Thurs 18th Jan – Childhood Roots

So much of depression is rooted in unresolved issues from childhood. The child that was seen but not heard may have had a lot he or she needed to say but was never given the opportunity. The abusive or unacceptable behaviour of the parent would have caused anger that could not be expressed. Since the young child can’t survive without the parent, to express anger towards that father or mother could be tantamount to annihilation, and so was to be feared forcing the anger to go underground. Often this kind of anger becomes misdirected towards a partner or children resulting in more anger that this time being overlaid with guilt. Knowing that one can have a destructive temper can be quite frightening. When viewed through the lens of fear, emotions always appear to be bigger than we are and so we close down, we don’t allow ourselves to feel their full extent. This closing down comes at a high cost, at the lower end of the scale will be moodiness and irritability while at the higher end will be depression.

Fri 19th Jan – Resentment and Depression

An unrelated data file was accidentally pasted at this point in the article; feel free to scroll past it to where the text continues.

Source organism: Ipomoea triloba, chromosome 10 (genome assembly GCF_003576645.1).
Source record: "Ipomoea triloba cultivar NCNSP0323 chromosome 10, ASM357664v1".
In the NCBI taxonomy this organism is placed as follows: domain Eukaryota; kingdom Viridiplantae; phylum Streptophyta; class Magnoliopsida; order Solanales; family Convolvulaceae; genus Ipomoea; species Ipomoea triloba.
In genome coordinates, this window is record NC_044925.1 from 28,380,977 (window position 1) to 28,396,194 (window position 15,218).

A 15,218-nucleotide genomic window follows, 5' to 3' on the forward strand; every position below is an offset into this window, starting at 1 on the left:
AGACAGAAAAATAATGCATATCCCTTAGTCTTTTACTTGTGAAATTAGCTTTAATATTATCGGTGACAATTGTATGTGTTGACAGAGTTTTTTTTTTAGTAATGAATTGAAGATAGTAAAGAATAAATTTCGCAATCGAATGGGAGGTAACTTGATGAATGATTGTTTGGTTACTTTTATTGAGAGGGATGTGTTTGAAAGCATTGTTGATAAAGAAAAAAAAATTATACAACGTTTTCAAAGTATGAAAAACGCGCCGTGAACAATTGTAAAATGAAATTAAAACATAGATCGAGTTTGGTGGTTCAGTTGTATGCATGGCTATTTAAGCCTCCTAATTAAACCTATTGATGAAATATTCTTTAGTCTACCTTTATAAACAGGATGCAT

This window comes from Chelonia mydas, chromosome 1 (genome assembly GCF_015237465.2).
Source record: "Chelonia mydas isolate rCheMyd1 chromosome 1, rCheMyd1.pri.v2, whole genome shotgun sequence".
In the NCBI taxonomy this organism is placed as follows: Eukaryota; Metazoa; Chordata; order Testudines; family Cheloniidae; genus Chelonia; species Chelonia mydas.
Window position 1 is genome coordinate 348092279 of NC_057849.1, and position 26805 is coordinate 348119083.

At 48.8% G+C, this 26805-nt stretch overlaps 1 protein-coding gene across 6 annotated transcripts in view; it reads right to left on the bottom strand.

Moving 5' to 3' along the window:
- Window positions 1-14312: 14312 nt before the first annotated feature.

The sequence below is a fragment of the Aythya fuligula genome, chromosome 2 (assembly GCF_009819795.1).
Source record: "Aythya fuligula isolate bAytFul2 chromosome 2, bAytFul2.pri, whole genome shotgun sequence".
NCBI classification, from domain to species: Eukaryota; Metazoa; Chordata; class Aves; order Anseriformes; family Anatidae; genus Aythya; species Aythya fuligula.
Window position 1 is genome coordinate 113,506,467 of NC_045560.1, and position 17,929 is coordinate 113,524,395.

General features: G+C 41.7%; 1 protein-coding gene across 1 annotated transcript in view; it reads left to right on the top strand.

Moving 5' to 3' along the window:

Resentment is born at a high cost to the bearer. Every recovered addict knows that his/her connection to their higher power is severed once resentment enters the picture, and that they are now once more on the slippery slope. A lady who had been seriously hurt took advice about forgiveness from a not so wise priest. He told her, that in the absence of the offending party admitting their wrongdoing and asking forgiveness, she was under no obligation to forgive. It was five years later she came to realise that he had condemned her to prison for those years. Her un-forgiveness had given rise to full-blown depression that forced her to re-examine her position, and see that forgiveness was not for the other, but a means whereby she could release herself from the burden of what had happened. What she came to see clearly was that the anger she was holding onto was being directed towards herself, because of another’s injustice. In effect, she had been punishing herself because of what he had done.